purple_waveback6.png
Connecting You to a World of Ideas
Play Live Radio
Next Up:
0:00
0:00
Available On Air Stations
0000017a-3b40-d913-abfe-bf44a4f90000Howard Wilkinson joined the WVXU news team as the politics reporter and columnist in April 2012 , after 30 years of covering local, state and national politics for The Cincinnati Enquirer. On this page, you will find his weekly column, Politically Speaking; the Monday morning political chats with News Director Maryanne Zeleznik and other news coverage by Wilkinson. A native of Dayton, Ohio, Wilkinson has covered every Ohio gubernatorial race since 1974, as well as 16 presidential nominating conventions. Along with politics, Wilkinson also covered the 2001 Cincinnati race riots, the Lucasville prison riot in 1993, the Air Canada plane crash at Cincinnati/Northern Kentucky International Airport in 1983, and the 1997 Ohio River flooding. And, given his passion for baseball, you might even find some stories about the Cincinnati Reds here from time to time.

Low Voter Turnout, Few Surprises In Northern Kentucky Tuesday

election 2018 graphic
Jim Nolan
/
WVXU

Northern Kentucky voter turnout in Tuesday's primary election was abysmally low, despite the presence of some significant contests in all of the counties.

In an election where turnout statewide was only 23.5 percent, only 14.5 percent of Boone County voters came out, while 13.5 percent voted in Campbell County and only 10 percent in Kenton County.

Among the highlights of the election results Tuesday night:

Boone County:

  • In a hotly contested race for county judge executive, incumbent Gary Moore, who has held the office for 20 years, defeated challenger Chris Reinersman in the GOP primary.
  • Linda Tally Smith, the Commonwealth Attorney for Boone and Gallatin counties since 2000, was rejected by GOP voters. Louis Kelly took about 68 percent of the vote. Tally Smith was caught up in a controversy over her handling of the David Wayne Dooley murder case.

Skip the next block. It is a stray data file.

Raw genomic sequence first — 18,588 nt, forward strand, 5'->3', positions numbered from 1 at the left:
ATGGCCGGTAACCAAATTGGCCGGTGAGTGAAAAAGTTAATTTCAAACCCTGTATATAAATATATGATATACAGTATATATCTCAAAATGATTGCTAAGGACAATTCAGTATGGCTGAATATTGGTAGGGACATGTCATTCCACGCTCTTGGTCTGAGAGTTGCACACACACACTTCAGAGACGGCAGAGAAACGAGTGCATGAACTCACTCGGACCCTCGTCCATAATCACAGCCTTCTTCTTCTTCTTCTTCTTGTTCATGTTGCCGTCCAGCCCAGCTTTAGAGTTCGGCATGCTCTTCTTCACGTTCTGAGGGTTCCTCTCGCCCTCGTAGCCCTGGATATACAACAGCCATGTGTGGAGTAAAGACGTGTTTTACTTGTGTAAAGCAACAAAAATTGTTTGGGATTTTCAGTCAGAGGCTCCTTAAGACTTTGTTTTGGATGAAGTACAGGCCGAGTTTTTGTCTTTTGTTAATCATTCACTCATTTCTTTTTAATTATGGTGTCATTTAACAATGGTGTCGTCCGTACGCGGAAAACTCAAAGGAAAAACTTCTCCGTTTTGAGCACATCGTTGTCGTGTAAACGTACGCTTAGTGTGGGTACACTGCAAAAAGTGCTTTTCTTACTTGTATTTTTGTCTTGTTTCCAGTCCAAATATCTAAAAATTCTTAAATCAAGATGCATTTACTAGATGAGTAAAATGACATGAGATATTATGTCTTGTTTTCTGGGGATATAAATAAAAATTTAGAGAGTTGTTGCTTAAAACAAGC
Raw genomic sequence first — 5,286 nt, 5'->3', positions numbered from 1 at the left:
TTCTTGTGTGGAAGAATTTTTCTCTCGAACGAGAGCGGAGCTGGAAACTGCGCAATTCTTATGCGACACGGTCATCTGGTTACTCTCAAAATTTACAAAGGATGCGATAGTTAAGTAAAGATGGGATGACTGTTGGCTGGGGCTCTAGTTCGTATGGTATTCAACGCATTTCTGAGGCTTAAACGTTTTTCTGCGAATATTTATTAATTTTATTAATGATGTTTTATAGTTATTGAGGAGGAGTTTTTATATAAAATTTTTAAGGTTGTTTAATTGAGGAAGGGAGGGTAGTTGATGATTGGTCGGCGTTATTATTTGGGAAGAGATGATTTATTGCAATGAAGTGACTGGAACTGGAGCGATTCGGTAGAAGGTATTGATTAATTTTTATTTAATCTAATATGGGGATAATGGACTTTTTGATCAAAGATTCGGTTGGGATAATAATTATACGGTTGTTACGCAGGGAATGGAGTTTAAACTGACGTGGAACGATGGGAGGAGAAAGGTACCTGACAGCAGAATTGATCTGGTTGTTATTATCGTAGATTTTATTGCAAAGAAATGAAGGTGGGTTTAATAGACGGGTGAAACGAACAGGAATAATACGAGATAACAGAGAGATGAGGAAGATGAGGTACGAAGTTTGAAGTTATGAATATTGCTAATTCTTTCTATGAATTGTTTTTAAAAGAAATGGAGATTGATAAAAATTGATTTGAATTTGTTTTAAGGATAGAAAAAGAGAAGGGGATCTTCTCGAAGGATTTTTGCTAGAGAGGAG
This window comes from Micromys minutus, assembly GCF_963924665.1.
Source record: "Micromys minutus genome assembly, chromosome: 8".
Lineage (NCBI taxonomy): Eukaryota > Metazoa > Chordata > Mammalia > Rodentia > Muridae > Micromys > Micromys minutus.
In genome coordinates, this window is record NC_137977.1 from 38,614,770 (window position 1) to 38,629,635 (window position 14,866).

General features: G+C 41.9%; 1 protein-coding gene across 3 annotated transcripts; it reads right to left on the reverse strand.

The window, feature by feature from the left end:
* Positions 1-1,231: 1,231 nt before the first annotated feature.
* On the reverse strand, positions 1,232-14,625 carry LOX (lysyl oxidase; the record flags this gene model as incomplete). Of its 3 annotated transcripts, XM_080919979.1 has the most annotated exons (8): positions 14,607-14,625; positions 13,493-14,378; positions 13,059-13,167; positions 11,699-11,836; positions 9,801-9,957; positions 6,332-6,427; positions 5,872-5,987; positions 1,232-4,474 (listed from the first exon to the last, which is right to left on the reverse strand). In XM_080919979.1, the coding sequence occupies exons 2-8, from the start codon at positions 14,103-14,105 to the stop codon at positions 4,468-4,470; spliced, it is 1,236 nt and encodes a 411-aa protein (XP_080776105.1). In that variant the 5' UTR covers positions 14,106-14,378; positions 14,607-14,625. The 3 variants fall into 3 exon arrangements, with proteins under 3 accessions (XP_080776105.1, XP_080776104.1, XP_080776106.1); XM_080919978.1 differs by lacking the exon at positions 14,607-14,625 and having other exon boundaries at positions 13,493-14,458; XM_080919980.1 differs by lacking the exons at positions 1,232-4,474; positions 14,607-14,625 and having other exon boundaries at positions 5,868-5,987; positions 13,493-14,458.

Kenton County:

  • In the Covington City Commission race, a field of 10 candidates was whittled to eight in Tuesday's election. Those eight candidates will compete for four open seats on the commission in the November election. Incumbent Bill Wells led the field, with former Covington mayor Denny Bowman coming in second.
  • Sheriff Chuck Korzenborn easily defeated challengers Marc Chapman and Seymour Fisk in the GOP primary. Korzenborn has a whopping 67 percent of the vote.

Campbell County:

  • County Judge-Executive Steve Pendery won the GOP primary with 54.6 percent of the vote over challenger Anna Zinkhorn.
  • Charlie Cleves took 62 percent of the vote in a three-way race for Bellevue mayor. In November, he will face Steve Brun, who finished second in Tuesday's three-way race.

Fourth Congressional District (Democratic primary):

The district includes 20 counties, including Boone, Kenton and Campbell. It is represented now by Republican Thomas Massie, who had no opposition in Tuesday's primary.

Three candidates ran on the Democratic side, and Seth Hall from La Grange in Oldham County won with about 41 percent of the vote. Patti Piatt of Florence came in second with 37 percent of the vote and Christina Lord finished last with 22 percent.

Hall will take on Massie this fall in what is considered a heavily Republican district.

You can find a link to all results from all Kentucky counties and legislative districts here.

Howard Wilkinson joined the WVXU News Team after 30 years of covering local and state politics for The Cincinnati Enquirer. A native of Dayton, Ohio, Wilkinson has covered every Ohio governor’s race since 1974 as well as 12 presidential nominating conventions. His streak continued by covering both the 2012 Republican and Democratic conventions for 91.7 WVXU. Along with politics, Wilkinson also covered the 2001 Cincinnati race riots; the Lucasville Prison riot in 1993; the Air Canada plane crash at the Cincinnati/Northern Kentucky International Airport in 1983; and the 1997 Ohio River flooding. The Cincinnati Reds are his passion. "I've been listening to WVXU and public radio for many years, and I couldn't be more pleased at the opportunity to be part of it,” he says.